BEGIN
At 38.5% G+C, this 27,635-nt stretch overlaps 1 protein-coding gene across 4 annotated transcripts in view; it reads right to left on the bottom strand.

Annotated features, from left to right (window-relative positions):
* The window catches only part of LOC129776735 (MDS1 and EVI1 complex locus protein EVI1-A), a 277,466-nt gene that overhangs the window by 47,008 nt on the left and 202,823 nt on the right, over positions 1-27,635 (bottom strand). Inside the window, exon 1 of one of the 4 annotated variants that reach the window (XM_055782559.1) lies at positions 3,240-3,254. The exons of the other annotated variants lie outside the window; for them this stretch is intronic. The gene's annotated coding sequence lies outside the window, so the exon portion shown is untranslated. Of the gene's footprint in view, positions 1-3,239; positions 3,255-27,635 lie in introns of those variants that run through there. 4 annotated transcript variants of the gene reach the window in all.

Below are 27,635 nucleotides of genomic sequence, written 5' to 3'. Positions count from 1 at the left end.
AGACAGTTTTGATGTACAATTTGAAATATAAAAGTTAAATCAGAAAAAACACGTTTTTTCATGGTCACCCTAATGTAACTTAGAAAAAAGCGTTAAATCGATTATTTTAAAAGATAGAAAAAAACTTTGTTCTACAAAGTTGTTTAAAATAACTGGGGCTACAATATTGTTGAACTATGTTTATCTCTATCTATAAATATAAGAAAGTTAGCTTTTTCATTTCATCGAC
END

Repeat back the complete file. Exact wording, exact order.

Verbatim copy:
At 38.5% G+C, this 27,635-nt stretch overlaps 1 protein-coding gene across 4 annotated transcripts in view; it reads right to left on the bottom strand.

Annotated features, from left to right (window-relative positions):
* The window catches only part of LOC129776735 (MDS1 and EVI1 complex locus protein EVI1-A), a 277,466-nt gene that overhangs the window by 47,008 nt on the left and 202,823 nt on the right, over positions 1-27,635 (bottom strand). Inside the window, exon 1 of one of the 4 annotated variants that reach the window (XM_055782559.1) lies at positions 3,240-3,254. The exons of the other annotated variants lie outside the window; for them this stretch is intronic. The gene's annotated coding sequence lies outside the window, so the exon portion shown is untranslated. Of the gene's footprint in view, positions 1-3,239; positions 3,255-27,635 lie in introns of those variants that run through there. 4 annotated transcript variants of the gene reach the window in all.

Below are 27,635 nucleotides of genomic sequence, written 5' to 3'. Positions count from 1 at the left end.
AGACAGTTTTGATGTACAATTTGAAATATAAAAGTTAAATCAGAAAAAACACGTTTTTTCATGGTCACCCTAATGTAACTTAGAAAAAAGCGTTAAATCGATTATTTTAAAAGATAGAAAAAAACTTTGTTCTACAAAGTTGTTTAAAATAACTGGGGCTACAATATTGTTGAACTATGTTTATCTCTATCTATAAATATAAGAAAGTTAGCTTTTTCATTTCATCGAC